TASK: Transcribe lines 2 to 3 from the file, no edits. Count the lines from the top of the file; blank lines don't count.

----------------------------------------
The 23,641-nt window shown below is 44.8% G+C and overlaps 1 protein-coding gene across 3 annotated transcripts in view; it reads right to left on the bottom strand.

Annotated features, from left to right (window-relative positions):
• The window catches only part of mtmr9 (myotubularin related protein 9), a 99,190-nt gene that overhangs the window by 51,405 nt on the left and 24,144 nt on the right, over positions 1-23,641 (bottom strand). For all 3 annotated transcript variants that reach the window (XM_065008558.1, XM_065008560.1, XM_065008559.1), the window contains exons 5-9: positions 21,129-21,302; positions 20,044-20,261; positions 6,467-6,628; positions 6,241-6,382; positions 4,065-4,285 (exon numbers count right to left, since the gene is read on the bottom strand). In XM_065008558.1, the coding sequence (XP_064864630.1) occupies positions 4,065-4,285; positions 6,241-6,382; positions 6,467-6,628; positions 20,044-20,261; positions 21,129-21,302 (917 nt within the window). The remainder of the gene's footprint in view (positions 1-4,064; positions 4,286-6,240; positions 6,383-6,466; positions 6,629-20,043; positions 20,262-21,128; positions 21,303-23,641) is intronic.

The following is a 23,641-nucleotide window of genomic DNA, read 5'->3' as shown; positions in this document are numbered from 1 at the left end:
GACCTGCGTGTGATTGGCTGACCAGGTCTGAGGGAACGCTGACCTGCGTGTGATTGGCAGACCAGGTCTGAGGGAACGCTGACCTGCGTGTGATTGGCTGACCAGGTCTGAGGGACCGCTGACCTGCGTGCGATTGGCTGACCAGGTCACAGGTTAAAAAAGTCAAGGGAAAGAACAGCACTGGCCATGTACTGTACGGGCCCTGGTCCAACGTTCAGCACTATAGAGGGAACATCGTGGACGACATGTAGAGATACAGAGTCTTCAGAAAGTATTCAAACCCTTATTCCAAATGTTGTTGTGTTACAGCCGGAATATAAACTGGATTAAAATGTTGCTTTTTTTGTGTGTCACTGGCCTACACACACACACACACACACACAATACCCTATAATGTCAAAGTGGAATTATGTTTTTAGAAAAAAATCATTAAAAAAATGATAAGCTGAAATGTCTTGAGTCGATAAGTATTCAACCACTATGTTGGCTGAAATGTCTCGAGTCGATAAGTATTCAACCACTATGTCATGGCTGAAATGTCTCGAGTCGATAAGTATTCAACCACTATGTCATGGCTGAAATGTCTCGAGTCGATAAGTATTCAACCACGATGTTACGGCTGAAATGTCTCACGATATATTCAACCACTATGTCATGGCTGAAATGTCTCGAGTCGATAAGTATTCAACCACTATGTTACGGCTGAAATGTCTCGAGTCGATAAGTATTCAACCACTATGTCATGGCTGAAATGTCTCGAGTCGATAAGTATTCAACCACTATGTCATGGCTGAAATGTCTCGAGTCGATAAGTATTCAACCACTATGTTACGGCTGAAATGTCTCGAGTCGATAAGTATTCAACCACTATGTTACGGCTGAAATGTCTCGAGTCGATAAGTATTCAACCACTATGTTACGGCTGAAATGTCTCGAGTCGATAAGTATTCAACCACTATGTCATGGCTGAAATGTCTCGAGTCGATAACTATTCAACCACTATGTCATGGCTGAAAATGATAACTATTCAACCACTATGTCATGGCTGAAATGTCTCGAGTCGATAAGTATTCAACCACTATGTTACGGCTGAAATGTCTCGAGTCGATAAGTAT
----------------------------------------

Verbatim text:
Annotated features, from left to right (window-relative positions):
• The window catches only part of mtmr9 (myotubularin related protein 9), a 99,190-nt gene that overhangs the window by 51,405 nt on the left and 24,144 nt on the right, over positions 1-23,641 (bottom strand). For all 3 annotated transcript variants that reach the window (XM_065008558.1, XM_065008560.1, XM_065008559.1), the window contains exons 5-9: positions 21,129-21,302; positions 20,044-20,261; positions 6,467-6,628; positions 6,241-6,382; positions 4,065-4,285 (exon numbers count right to left, since the gene is read on the bottom strand). In XM_065008558.1, the coding sequence (XP_064864630.1) occupies positions 4,065-4,285; positions 6,241-6,382; positions 6,467-6,628; positions 20,044-20,261; positions 21,129-21,302 (917 nt within the window). The remainder of the gene's footprint in view (positions 1-4,064; positions 4,286-6,240; positions 6,383-6,466; positions 6,629-20,043; positions 20,262-21,128; positions 21,303-23,641) is intronic.